The IT Roadmap at UC Irvine 

A collage of an Anteater statue, a lab technician pouring chemicals and a network room.

 By Lyle Wiedeman. 

 The Office of Information Technology at UC Irvine has embarked on a series of strategic changes to position ourselves as campus partners in support of UCI’s growing needs and strategic plan. 

 Technology portfolio 

OIT has focused on key areas of technology and IT capability we call “strategic enablers.” An investment or improvement in these technologies benefits a range of services and abilities. 

  • Our Enterprise Service Bus conceals the complexity of our business data, offering a real-time view of the university’s resources.  
  • Data-driven decisions mitigate risk, allow faster response to needs, and provide strategic data toward shared governance. 
  • Cloud services and the fractional-use model allows for cost-effectively meeting routine needs and a scalable response to peak demands. 
  • Self-service tools allow faculty and staff quicker turnaround on common issues, and free support staff for more technically demanding roles.  
  • Finally, workforce adaptability allows for more robust service support, flexible work assignments, and readiness for new technologies. 

Supporting growth in research and innovation in instruction 

In collaboration with our vice provost for Teaching and Learning, we are developing classroom technologies and contemporary learning spaces, as along with the business processes to allocate scarce resources to the instructional activities that can make the best use of them. 

 Providing adaptable learning spaces and using them well 

UCI recently opened a new instructional facility focused on active learning pedagogy, the Anteater Learning Pavilion. In partnership with the Office of the Vice Provost for Teaching and Learning, we helped launch a new training program for interested faculty so they can be ready to make optimal use of the modern classroom technologies there. 

 The campus’s new learning management system, built on Canvas, is being designed as an integrated ecosystem, allowing the interplay of new tools with legacy home-grown systems that remain popular.  We have also deployed YuJa campus-wide for lecture recording and distribution. 

 Supporting student success with business intelligence 

Representing an overlap between business intelligence and instructional support, UCI’s Comprehensive Student Success (COMPASS) initiative is providing institutional insight into key educational metrics such as retention, completion rates, time to degree, demographics, and student success risk factors. 

 Facilitating computational research with shared infrastructure 

In collaboration with the Office of Research, the new Research Cyberinfrastructure Center (RCIC) and its new director are investing significant effort working directly with researchers to support their customized software requirements, optimizing utilization of computing and storage, and facilitating more complex workflows. We have a new high-performance, secure research storage pool with offsite synchronization, and are developing a next-generation computing cluster. 

 Evolving enterprise IT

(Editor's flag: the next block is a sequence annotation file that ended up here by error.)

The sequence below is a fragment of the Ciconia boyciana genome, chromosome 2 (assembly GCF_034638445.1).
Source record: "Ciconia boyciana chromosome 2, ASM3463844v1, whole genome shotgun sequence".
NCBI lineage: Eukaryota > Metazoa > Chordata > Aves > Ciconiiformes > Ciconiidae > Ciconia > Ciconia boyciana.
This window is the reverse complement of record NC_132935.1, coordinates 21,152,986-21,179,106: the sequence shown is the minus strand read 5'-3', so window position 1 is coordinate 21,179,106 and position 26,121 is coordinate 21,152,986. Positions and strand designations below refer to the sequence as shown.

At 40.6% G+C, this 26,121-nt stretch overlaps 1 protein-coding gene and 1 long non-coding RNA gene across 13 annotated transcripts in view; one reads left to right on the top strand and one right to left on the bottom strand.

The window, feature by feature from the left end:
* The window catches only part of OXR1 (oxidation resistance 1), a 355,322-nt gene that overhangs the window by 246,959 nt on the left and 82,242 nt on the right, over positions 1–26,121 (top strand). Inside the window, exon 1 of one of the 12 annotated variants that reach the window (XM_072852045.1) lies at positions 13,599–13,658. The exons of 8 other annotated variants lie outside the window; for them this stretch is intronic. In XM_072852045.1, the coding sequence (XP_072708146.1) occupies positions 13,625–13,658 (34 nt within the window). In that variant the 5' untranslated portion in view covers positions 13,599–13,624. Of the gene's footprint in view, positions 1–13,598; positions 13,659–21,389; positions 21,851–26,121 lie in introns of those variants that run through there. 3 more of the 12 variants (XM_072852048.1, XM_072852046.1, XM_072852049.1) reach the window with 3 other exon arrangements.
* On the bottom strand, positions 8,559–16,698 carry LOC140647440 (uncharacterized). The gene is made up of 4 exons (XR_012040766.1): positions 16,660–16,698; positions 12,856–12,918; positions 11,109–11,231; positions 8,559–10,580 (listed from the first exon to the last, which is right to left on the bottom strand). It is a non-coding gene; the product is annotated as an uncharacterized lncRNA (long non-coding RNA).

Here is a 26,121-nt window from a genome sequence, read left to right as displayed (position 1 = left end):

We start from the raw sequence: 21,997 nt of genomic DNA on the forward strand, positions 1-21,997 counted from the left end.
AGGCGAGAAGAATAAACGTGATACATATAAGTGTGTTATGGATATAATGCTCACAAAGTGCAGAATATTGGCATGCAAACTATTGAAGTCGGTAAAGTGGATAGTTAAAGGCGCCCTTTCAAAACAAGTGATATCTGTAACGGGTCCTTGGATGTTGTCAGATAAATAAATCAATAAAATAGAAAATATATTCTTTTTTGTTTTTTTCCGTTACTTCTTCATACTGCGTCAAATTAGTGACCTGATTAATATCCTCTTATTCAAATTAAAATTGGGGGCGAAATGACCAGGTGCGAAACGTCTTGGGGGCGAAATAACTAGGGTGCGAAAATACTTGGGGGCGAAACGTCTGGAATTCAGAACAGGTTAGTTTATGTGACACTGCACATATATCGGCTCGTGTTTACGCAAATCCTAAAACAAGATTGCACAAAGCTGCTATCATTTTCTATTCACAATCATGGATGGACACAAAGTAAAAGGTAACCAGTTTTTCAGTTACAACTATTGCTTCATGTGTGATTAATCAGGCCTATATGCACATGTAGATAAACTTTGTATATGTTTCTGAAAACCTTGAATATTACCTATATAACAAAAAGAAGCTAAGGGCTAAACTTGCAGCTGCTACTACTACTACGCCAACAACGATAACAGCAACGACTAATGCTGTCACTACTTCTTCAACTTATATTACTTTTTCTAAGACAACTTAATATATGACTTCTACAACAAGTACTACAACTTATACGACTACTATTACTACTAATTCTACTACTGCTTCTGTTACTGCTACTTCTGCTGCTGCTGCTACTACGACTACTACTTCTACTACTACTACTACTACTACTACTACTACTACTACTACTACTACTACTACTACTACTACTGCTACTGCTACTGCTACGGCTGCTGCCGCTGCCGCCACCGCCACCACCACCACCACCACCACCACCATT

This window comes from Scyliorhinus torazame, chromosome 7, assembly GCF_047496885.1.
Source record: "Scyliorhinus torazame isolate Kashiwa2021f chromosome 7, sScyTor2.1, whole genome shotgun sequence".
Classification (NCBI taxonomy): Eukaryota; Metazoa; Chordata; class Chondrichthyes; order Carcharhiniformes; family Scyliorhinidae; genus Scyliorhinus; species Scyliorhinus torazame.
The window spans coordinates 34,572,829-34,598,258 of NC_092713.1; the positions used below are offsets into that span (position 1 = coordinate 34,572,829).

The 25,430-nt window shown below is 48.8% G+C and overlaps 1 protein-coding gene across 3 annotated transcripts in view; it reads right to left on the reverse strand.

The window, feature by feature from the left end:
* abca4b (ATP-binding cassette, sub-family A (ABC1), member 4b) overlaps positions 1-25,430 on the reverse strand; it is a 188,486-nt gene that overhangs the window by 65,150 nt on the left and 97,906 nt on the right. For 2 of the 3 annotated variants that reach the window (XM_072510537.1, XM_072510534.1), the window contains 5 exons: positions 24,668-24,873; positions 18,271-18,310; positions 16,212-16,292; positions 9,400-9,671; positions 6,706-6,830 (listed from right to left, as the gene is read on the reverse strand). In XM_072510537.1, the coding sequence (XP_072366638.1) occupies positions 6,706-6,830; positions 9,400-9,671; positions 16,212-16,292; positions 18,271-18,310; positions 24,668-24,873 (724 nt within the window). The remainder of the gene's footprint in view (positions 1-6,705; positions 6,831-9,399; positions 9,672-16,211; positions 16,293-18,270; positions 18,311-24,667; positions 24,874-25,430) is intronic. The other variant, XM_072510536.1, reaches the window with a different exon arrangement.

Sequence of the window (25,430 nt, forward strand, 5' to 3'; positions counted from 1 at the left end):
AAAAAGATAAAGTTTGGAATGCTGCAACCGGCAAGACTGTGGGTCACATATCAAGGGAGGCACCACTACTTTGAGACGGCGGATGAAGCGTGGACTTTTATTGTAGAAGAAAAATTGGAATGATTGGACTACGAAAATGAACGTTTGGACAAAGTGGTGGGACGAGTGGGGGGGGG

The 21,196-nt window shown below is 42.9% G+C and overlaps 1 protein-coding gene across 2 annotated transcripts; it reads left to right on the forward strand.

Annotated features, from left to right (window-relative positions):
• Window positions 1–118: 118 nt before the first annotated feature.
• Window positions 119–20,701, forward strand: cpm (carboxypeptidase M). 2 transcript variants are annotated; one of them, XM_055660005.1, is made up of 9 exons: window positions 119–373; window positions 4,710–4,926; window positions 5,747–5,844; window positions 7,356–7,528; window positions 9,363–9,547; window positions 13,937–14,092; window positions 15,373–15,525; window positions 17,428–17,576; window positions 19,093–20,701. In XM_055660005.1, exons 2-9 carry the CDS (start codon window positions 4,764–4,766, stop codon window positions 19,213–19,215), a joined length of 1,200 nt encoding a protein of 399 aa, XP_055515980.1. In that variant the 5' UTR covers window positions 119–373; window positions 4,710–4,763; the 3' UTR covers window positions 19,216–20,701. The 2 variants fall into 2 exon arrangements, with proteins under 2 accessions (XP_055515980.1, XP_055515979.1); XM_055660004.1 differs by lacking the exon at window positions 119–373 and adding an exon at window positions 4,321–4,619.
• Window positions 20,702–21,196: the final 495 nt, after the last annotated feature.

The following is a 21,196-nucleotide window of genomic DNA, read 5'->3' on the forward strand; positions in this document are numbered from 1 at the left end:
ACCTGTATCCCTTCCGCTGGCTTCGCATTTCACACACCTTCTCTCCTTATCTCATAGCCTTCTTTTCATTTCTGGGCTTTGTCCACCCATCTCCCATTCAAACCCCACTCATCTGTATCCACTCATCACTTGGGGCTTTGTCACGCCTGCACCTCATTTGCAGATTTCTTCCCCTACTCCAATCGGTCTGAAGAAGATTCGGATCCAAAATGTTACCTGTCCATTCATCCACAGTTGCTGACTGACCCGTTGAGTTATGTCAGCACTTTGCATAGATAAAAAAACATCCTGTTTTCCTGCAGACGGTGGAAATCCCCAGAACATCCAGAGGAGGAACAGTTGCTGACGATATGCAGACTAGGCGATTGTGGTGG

The campus has begun a multi-year plan to provide robust and resilient network, storage, and computational resources to the university.   

 Optimizing use of campus IT resources with flexible and personalized resources 

Tactics we are using now and introducing over the next few years include lifecycle planning, eliminating legacy systems, improved data center infrastructure, migration to cloud services, secure collaboration tools, more granular allocation systems (micro-segmentation), intent-based networking (access as a function of university role), self-service, and improved alignment of service charges with real costs.  

 Enhancing cybersecurity and functional resilience 

We continue to transition to offsite data backup, offsite failover services, and cloud/hybrid solutions. All new services are designed from the beginning with a DR strategy. 

 We are following the NIST Cybersecurity Framework.  

  • Identify – while our data are still incomplete, our security risk assessment Qquestionnaire continues to improve our ability to recognize and secure sensitive information. Protiviti scanning and a program of denying network access (after fair warning) to vulnerable systems has improved our risk profile.  
  • Protect – we have upgraded our firewalls viz. UCOP guidelines, and promoted single sign-on and multifactor authentication. We’ve conducted an anti-phishing awareness campaign, and encouraged compliance with UC cybersecurity training requirements.  
  • Detect – we are using Splunk to collect detailed network logs and have deployed a tool for users of campus authentication to track use of their netID.   
  • Respond – we have conducted simulation exercises testing our plans and communication/coordination skills.  
  • Recover – we continue to build out our disaster preparedness program at UCI, with new applications and infrastructure gaining resiliency as we incorporate our cloud first strategy. 

IT service management 

Services that aren’t used aren’t services. We are increasing effort in service awareness and utilization and improving the quality of campus communications. We have instituted an annual service health inventory, and in this fourth year are beginning to collect trending data. We continue to develop self-service options to improve time-to-resolution, and aligning services with campus needs through a periodic customer satisfaction survey based on the Balanced Scorecard research model, which includes announcing the changes we are making in direct response to the feedback received. 

For more information about UCI’s IT roadmap, please Associate CIO Kian Colestock 

 Lyle WiedemanLyle Wiedeman is technical communications lead, Office of Information Technology, UC Irvine.

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